Cancer plays no favorites and doesn’t have a conscience. It can destroy someone’s life and a family in a matter of months and it can bring down the strongest of people. It can make a person fixate on the “why me?” game or throw them into the depths of depression.
And while cancer finally ended John Andretti’s brave run on Thursday, it was a four-year battle royale that personified the human spirit because he kept fighting for, and with, the support of his family and showed us how long courage and attitude can fend off the insidious disease that kills 700,000 Americans a year.
“John gave it everything he had and he fought so hard,” said Mario Andretti, who bought the best treatment possible for his nephew against the evil known as colon cancer. “He was in so much pain the last few months and tried not to show it, always tried to put on a good front, and I think his attitude kept him alive, no question.
“He was an amazing person and we tried everything from clinical trials to even a blessing from The Pope but sadly nothing could save him.”
But because of his honesty and goodwill, Andretti turned his plight into something helpful. When he was diagnosed with Stage 4 cancer in April of 2017, he immediately blamed himself for not getting a colonoscopy earlier and preached to people not to make the same mistake. His CheckIt4Andretti campaign encouraged getting colon screening and likely saved quite a few people.
“This could have been prevented,” he said at the time. “It’s unfair for my family and it’s my fault.”
As he began extensive and punishing rounds of daily chemo and radiation, I began texting him for updates and he was always forthcoming and funny. “Dealing with a lot of pain but it beats the alternative and I’m blessed to have such great medical care. Chemo is like the IRS – mean and doesn’t play fair.”
In the fall of 2017, I was diagnosed with bone cancer called multiple myeloma and one of the first calls I got was from John. He called or texted every other week and wondered if he could help. I assured him my cancer was very treatable and not nearly as serious as his but he was concerned.
What happened to Andretti next falls somewhere between unfair and cruel. Before 2017 was over his scans were clear, his cancer was gone and wife Nancy, daughters Olivia and Amelia and son Jarett breathed a collective sigh of relief.
But the Big C returned with a vengeance and spread to other parts of his body by 2018. It’s the kind of gut shot that would have destroyed most people but it only seemed to strengthen John’s resolve.
“Doctors told me I can’t beat it but I sure as hell going to give it my best go,” was his text to me that May. “I gotta hang around long enough to see Jarrett run Indy and my girls graduate. Tall order but I’m planning on it.”
John’s racing career was as fly-by-night as it was diverse. Yes his last name was Andretti but father Aldo didn’t have the money necessary to send him up the ladder so he went from midgets to sprints to Indy cars the old fashioned way – he earned it.
“John drove my midget for two years, then he ran part-time and we were in Belleville, Kansas one night, just the two of us, and we were struggling,” recalled Rollie Helmling, whose Harold’s Super Markets funded his racing before he became president of USAC.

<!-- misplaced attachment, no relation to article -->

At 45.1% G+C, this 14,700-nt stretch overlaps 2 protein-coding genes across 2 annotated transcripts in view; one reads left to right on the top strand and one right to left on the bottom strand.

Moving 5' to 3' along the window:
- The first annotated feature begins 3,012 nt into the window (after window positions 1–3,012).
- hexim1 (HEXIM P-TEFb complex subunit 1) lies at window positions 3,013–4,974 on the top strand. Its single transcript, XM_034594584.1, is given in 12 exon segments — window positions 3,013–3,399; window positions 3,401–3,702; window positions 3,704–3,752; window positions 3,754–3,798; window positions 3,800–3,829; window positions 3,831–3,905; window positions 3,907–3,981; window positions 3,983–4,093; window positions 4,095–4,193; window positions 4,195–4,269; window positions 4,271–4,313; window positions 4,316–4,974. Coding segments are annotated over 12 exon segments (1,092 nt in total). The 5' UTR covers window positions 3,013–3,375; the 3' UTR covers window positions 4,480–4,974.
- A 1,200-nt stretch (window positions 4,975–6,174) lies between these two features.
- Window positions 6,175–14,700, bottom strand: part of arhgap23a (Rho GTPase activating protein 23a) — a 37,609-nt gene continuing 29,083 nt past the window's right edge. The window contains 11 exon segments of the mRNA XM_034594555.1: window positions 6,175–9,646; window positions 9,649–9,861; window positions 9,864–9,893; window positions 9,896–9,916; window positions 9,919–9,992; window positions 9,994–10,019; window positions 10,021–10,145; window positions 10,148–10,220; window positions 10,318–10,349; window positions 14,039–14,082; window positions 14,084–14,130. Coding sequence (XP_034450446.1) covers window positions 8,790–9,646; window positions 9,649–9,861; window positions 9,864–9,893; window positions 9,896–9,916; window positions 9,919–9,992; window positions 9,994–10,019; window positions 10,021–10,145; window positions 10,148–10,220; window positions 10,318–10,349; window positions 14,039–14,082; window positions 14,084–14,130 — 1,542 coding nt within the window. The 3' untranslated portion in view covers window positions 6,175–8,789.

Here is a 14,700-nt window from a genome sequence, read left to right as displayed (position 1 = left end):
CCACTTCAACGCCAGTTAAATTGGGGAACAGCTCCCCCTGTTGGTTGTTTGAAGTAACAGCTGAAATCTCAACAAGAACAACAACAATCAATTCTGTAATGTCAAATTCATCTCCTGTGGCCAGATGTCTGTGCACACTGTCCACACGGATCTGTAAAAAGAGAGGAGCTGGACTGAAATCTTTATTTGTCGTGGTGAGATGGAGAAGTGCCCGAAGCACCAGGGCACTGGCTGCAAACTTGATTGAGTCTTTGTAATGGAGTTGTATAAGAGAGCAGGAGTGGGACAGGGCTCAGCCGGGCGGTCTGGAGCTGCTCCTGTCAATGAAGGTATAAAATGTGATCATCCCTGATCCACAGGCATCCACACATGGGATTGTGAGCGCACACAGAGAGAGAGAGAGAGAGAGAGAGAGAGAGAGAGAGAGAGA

“He got a call from Cary Agajanian who told him that Mike Curb had just fired Tom Sneva and they wanted him to run the Skoal Bandit Indy car at Road America,” Helmling added. “They sent a contract and John was reading it and said he wasn’t sure about a couple of things and I screamed at him: ‘John, we’re in the middle of Kansas, you need a job and it’s Dan Gurney’s car – now sign that thing.’ He did, I was the witness and that got him going.”
Andretti finished sixth in that 1987 IndyCar debut, then drove for Curb full-time in 1988 before going with Vince Granatelli and then Derrick Walker in 1990.
“John drove our Porsche (pictured below) with Teo Fabi and he was such a good guy and put a lot of effort into his racing,” said Walker. “He had a great sense of humor and not a malicious bone in his body and I never saw him use the Andretti name to get him anything. He was not a silver spoon driver — he worked hard to find sponsors and was always focused on his career.”
His lone IndyCar victory came in 1991 for Jim Hall at Surfers Paradise and following a couple of Indy 500 drives for A.J. Foyt, Andretti headed south. He became a NASCAR full-timer in 1993 and had a good decade in stock cars – winning for Richard Petty and Cale Yarborough.
His 12th and final Indy 500 start came in 2011 yet he never severed his ties with the charity he started in 1997 – The Race for Riley – a go-kart race with proceeds for Riley Children’s Hospital which has raised over $4 million. Even in his weakened condition last October he was in Indianapolis to present a check to the kids.
“John was so caring and sharing and it amazed me how he could endure what he did and still smile through the pain and be so thoughtful,” said Helmling. “These last few months have been so tough and Michael (Andretti) flew him up here in November and I spent an hour with him and he knew he was headed for hospice but he still had such a spirit. That’s the ultimate courage.”
There have been better racers than John Andretti but I never met anybody who faced death with as much grit, heart, benevolence and dignity. In this fast, famous family he should always be remembered as the bravest.